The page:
July 22, 2009, by Michael A. DeMayo

Who is in charge of directing your medical care?

In general, your employer or the employer’s insurance company is in charge of offering and directing your course of treatment. If you don’t like the physician that your employer commends you to, it’s up to you to petition the North Carolina Industrial Commission to compel your employer to find another doctor. Be sure to get any changes in writing prior to receiving treatment, or you may not get reimbursed. In some cases, in which your employer or your employer’s insurance company does not behave fairly, the Commission may mandate certain terms of treatment. In the event that you need emergency medical assistance, obviously you should get it. If your employer or the insurance company subsequently refuses to pay for that treatment, you should contact the NCIC as quickly as possible within reason to discuss your situation.

Is it true that you can’t collect compensation for the first week you’re off of work?

In general, the first seven days you miss work due to your disability will not be covered by so called “Lost Wage Compensation.” However, if your disability lasts longer than 21 days, you will be able to start collecting — just not for days 1 through 7.

Are compensation payments always made weekly?

Under most circumstances. However, the NCIC can in some situations mandate that you get monthly checks instead.

How much money should you expect in terms of benefits?

In general, you should expect two thirds of your weekly wage with a maximum of $816 per week (according to 2009 rules).

Can you continue receiving benefits after you return to your job?

In general, no. Once an employee is able to go back to work, his or her benefits end.

How can you find out your North Carolina Workers’ Compensation claim number and the insurance carrier that your employer uses?

The North Carolina Industrial Commission maintains a statistics hotline at (919) 807-2506 to answer these questions.

What should you do if your employer does not acknowledge or otherwise refuses to honor your claim?

In general, it’s a good idea to connect with a North Carolina workers compensation attorney ASAP. You also should notify the NCIC and all relevant healthcare providers.

More Web Resources

North Carolina Industrial Commission

NC Workers Compensation Act

California Commissioner Rejects Rate Increases – Move May Influence North Carolina Workers' Compensations Insurance Policy

July 16, 2009, by Michael A. DeMayo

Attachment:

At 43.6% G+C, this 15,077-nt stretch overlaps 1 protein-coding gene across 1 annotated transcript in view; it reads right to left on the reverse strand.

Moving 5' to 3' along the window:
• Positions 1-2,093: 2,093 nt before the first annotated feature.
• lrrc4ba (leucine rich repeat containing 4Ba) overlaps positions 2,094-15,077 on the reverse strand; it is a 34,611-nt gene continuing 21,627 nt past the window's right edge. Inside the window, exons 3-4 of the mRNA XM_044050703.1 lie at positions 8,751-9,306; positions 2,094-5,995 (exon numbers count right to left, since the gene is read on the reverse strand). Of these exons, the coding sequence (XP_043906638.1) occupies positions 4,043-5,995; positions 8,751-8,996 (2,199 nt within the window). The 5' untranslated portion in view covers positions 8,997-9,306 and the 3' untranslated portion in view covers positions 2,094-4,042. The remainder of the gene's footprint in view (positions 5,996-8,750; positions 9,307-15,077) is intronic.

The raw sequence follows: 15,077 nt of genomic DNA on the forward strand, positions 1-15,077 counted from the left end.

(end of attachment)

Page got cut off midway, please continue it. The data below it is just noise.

North Carolina workers’ compensation insurers, independent employers, and laborers paid close attention to California Insurance Commissioner Steve Poizner’s July 8th announcement that rejected increases for workers’ compensation rates. Poizner, who many believe might be positioning to run in California’s next gubernatorial election, argued that inefficiencies in workers’ comp bureaucracy indicate that rates should not be arbitrarily raised. Various parties reacted predictably to Poizner’s announcement. For instance, California’s State Compensation Insurance Fund, the largest insurer in the golden state and a model for many North Carolina workers’ compensation insurers, vowed to increase rates by 15%. The Workers’ Compensation Insurance Rating Bureau argued that the state rate should be raised by almost 24%.

Nevertheless, Governor Schwarzenegger and other California GOP operatives lauded Poizner’s decision not to advocate a “pure premium” increase. But industry watchers believe that compensation rates will likely continue to climb in California and elsewhere, particularly in states with diverse economies, such as North Carolina. Whether CA’s regional moves will influence policy in North Carolina remains to be seen. California traditionally serves as a policy bellwether for other states. But North Carolina is often slow to follow the lead of its counterpart on the opposite coast.

Poizner Says No to Workers’ Comp Rate Increases, Sacramento Business Journal, July 8, 2009

Poizner Balks at Workers’ Comp Hike, Los Angeles Business Journal, July 8, 2009

More Web Resources:

‘Pure Premium’ Q&A

Steve Poizner

North Carolina Workers' Compensation Insurers Challenged By ’08 Underwriting Losses

July 14, 2009, by Michael A. DeMayo

According to a recent Fitch Ratings report, unexpected underwriting losses in 2008 have challenged the North Carolina workers’ compensation insurance industry’s financial support structures. The combination of increased competition (which generally leads to reduced rates) and fewer claims filed (which generally leads to higher rates) has thrown many North Carolina workers’ compensation insurance companies for a loop. Many NC executives in the industry vividly remember the mid-1990s, when an unusual string of bad luck sent blue-chip companies out of business and upset both the regional and national workers’ comp markets. Excessive competition and a sudden, surprising surge in claims drove that particular “perfect storm,” which forced companies to make good on policies that they had sold at reduced rates.

What do the latest numbers suggest about how future North Carolina workers’ compensation insurance claims will be processed? At this point, it’s too early to say. The North Carolina economy is still struggling to recover from the crippling effects of the national economic downturn. When the economy shrinks, employers take fewer risks and thus expose workers to less vulnerability. This theoretically should drive insurance prices down. At the same time, however, hard-pressed North Carolina entrepreneurs may be tempted to go without insurance or to under-insure to cut costs. This should theoretically drive prices up.

In any event, if you’re a North Carolina worker laboring in this environment, you should learn about your employer’s workers’ compensation policies. If you get hurt on the job and your employer does not have adequate insurance protection, you may not be able to get compensation owed to you – at least without a drawn-out legal fight.